I would go with Hai3Ren2, works in Japanese, too.

Good luck!

***I take no responsibility for t-shirts or tattoos designed by people who happen to browse www.zhongwen.com when they should be working or tending to loved ones. ***

Pete
 
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Mlaen

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Attachments

  • man ren2.JPG
    man ren2.JPG
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laminar

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Aug 13, 2001
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rofl rofl rofl

Yeah, or "I don't know what the f#$k this means but hey don't ya think I'm sexy anyway?" (ben3ren2 bu2 dong3 han4zi3 dan4 wo3 hai2shi hen xing4gan3 ba?) :thankyou

Mlaen,

Yes, those are the right characters.

Send me a t-shirt! :wave

Pete
 

CEngelbrecht

Well-Known Member
Oct 31, 2002
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Couldn't it also be:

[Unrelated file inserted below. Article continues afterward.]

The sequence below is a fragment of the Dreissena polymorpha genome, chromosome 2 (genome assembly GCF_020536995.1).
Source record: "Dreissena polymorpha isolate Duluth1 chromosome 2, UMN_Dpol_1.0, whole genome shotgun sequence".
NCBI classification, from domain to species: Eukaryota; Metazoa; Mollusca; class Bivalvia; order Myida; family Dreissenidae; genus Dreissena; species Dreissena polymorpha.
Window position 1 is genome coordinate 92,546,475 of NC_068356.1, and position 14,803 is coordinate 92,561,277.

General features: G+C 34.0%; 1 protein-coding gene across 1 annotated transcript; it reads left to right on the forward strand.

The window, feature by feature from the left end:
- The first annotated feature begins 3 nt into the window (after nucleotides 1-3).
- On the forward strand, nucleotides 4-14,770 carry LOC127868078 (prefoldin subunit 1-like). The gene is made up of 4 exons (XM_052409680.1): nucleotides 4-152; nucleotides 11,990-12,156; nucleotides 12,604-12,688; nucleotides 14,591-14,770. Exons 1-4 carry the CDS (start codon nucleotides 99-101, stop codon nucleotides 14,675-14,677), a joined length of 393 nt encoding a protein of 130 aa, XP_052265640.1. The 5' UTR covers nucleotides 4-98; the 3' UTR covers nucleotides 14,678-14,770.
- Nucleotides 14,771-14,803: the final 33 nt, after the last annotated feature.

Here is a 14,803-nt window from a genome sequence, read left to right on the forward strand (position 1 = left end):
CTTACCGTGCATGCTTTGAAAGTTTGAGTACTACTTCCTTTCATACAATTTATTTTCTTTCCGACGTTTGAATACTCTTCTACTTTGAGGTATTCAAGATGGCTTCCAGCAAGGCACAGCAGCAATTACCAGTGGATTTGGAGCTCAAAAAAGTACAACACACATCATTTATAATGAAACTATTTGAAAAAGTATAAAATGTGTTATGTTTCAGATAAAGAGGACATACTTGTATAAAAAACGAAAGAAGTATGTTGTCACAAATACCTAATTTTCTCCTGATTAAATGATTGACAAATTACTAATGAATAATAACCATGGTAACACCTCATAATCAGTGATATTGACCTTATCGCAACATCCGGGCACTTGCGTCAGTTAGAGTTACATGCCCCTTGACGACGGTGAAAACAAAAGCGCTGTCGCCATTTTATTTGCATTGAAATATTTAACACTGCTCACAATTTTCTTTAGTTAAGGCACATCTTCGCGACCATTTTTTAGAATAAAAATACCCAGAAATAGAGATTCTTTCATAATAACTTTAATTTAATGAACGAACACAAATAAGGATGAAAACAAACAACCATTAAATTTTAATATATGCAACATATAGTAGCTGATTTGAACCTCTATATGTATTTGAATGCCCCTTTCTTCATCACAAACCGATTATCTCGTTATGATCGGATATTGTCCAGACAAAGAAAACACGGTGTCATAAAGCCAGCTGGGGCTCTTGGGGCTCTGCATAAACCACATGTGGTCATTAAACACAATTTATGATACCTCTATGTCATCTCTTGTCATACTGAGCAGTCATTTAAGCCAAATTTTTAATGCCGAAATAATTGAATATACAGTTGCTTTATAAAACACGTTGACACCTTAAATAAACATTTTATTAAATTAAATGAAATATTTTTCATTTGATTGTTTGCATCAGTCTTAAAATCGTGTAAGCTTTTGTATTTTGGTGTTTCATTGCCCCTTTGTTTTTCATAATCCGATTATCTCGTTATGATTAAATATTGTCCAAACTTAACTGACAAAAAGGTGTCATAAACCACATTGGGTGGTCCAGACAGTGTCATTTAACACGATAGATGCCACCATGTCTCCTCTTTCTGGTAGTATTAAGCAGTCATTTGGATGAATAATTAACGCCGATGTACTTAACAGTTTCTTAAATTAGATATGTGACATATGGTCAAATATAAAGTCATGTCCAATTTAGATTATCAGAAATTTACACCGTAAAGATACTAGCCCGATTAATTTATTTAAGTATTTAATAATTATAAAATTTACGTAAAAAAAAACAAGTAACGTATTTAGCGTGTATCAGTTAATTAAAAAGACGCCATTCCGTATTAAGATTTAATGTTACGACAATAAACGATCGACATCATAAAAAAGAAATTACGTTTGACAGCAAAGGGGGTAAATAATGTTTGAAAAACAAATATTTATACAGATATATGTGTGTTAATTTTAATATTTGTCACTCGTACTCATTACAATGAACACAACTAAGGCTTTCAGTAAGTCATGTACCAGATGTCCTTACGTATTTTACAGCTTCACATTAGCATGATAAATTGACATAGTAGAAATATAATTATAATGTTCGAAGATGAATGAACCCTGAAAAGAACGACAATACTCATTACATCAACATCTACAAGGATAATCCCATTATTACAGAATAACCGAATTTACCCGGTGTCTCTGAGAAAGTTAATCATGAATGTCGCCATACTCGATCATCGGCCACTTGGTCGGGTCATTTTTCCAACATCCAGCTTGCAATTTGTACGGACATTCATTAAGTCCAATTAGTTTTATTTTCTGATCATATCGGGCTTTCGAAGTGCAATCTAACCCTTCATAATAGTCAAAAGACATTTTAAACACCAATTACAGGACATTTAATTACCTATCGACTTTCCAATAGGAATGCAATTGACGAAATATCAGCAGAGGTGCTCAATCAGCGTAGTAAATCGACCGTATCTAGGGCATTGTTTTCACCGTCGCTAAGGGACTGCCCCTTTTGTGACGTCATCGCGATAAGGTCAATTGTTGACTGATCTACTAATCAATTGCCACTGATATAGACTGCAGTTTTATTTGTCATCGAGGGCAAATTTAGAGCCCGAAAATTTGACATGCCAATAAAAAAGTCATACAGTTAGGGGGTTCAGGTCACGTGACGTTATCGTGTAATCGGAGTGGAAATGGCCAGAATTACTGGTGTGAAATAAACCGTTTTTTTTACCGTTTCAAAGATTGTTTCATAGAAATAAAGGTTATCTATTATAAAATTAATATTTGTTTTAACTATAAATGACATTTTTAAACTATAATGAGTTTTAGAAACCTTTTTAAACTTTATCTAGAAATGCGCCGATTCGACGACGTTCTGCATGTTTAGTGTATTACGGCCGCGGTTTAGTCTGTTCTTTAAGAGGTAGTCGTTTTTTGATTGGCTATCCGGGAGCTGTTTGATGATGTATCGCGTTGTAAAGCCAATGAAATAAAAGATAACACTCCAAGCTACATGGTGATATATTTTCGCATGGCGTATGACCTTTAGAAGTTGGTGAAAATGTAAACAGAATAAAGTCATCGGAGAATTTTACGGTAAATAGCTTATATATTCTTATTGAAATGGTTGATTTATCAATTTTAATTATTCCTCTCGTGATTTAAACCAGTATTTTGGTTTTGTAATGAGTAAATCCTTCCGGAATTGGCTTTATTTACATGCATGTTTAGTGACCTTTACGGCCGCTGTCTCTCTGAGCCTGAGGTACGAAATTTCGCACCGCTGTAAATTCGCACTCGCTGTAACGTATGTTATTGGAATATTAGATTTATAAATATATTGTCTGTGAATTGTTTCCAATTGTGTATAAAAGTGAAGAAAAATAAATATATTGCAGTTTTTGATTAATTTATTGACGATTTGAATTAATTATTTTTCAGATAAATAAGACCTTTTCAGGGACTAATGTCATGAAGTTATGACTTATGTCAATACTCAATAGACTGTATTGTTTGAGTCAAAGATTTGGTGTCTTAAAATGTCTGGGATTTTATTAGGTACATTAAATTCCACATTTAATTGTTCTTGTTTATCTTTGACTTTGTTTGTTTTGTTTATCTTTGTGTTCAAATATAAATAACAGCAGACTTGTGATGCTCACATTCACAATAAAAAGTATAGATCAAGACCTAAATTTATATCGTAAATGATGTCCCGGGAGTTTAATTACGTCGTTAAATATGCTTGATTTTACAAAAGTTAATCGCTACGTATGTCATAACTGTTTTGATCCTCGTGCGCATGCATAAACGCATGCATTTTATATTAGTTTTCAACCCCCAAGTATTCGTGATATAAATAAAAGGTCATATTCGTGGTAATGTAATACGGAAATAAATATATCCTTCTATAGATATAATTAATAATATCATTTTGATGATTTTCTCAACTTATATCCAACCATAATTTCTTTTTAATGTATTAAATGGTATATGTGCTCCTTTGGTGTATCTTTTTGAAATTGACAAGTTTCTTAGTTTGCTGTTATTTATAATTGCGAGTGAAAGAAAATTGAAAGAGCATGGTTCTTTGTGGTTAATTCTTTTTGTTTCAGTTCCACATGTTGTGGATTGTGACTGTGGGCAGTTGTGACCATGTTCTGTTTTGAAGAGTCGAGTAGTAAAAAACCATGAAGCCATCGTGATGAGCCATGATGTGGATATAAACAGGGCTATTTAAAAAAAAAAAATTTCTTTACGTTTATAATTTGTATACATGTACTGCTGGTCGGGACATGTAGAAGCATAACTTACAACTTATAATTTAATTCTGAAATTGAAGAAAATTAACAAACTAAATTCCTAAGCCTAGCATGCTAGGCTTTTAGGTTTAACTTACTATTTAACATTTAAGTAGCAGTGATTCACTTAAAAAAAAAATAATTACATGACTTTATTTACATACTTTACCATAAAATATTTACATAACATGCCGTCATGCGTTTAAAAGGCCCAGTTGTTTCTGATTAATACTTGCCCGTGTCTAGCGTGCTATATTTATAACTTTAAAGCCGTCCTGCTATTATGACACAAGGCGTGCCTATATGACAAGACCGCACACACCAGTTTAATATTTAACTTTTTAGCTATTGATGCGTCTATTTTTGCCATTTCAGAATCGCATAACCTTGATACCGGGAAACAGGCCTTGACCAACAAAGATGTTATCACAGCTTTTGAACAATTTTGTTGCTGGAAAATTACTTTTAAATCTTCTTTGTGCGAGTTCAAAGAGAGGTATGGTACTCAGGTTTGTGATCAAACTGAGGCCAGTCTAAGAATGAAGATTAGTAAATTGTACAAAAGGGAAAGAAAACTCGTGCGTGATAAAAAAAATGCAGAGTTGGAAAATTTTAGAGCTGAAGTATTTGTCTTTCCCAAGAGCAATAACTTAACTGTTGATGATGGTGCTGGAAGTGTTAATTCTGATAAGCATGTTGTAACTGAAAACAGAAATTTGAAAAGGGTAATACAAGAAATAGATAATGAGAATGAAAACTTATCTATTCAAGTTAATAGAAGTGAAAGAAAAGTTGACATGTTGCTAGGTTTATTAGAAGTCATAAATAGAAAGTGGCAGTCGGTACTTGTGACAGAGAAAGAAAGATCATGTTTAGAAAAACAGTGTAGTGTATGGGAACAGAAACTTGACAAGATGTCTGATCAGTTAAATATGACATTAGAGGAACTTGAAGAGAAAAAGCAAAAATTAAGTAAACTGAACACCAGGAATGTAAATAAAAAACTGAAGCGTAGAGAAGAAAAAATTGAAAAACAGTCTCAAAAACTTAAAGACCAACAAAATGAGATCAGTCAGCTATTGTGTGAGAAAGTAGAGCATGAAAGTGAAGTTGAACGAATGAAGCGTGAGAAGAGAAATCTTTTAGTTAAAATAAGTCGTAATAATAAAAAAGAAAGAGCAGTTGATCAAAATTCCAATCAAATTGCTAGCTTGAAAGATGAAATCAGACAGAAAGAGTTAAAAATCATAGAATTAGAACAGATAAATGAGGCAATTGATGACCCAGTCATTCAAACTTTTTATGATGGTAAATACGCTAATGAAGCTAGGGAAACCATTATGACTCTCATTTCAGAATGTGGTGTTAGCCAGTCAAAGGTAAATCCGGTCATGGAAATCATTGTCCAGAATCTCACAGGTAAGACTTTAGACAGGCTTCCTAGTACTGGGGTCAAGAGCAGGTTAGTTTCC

Bing3 (hold [one's breath]) + Qian3 Shui3 Yuan2 (diver) ???

Damn, a couple of years ago I even asked my then Chinese neighbor about what a freediver would be called in Chinese, but it was so complex (and then I knew even less Chinese than I do now) that it went in the one ear and out the other...
 

cebaztian

Well-Known Member
Oct 3, 2003
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"Many believe the Chinese characters add an air of spirituality to their beings and help present them as enlightened individuals who respect and admire foreign cultures." Quote; http://www.usedwigs.com/weekly_47.html

Swedish might sound exotic for some of you, with all those dots ans rings above some letters.

Suggestion for exotic Tatoes in swedish:

K A S T A V A T T E N
old viking way of expressing longing for the sea; "I throw myself in water".

A N D N Ö D I G